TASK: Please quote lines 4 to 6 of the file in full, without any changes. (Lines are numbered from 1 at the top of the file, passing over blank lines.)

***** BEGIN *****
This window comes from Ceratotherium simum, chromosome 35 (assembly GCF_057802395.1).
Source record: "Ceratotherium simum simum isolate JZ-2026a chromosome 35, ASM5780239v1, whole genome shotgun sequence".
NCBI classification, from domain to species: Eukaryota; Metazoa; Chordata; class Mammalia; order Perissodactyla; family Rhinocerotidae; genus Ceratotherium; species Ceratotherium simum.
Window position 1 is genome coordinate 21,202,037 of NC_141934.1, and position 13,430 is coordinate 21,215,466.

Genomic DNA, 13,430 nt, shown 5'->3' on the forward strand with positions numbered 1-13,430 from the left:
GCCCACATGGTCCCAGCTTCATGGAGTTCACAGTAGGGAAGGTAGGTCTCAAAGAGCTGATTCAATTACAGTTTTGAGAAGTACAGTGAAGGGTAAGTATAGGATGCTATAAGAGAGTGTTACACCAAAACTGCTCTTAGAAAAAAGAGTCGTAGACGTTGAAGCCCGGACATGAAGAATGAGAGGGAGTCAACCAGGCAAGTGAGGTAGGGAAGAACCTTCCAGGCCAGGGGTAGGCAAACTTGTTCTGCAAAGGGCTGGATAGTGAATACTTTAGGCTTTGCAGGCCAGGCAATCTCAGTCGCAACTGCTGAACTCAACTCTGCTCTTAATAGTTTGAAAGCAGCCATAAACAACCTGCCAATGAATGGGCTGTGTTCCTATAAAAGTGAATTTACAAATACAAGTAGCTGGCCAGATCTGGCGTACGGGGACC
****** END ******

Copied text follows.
Window position 1 is genome coordinate 21,202,037 of NC_141934.1, and position 13,430 is coordinate 21,215,466.

Genomic DNA, 13,430 nt, shown 5'->3' on the forward strand with positions numbered 1-13,430 from the left:
GCCCACATGGTCCCAGCTTCATGGAGTTCACAGTAGGGAAGGTAGGTCTCAAAGAGCTGATTCAATTACAGTTTTGAGAAGTACAGTGAAGGGTAAGTATAGGATGCTATAAGAGAGTGTTACACCAAAACTGCTCTTAGAAAAAAGAGTCGTAGACGTTGAAGCCCGGACATGAAGAATGAGAGGGAGTCAACCAGGCAAGTGAGGTAGGGAAGAACCTTCCAGGCCAGGGGTAGGCAAACTTGTTCTGCAAAGGGCTGGATAGTGAATACTTTAGGCTTTGCAGGCCAGGCAATCTCAGTCGCAACTGCTGAACTCAACTCTGCTCTTAATAGTTTGAAAGCAGCCATAAACAACCTGCCAATGAATGGGCTGTGTTCCTATAAAAGTGAATTTACAAATACAAGTAGCTGGCCAGATCTGGCGTACGGGGACC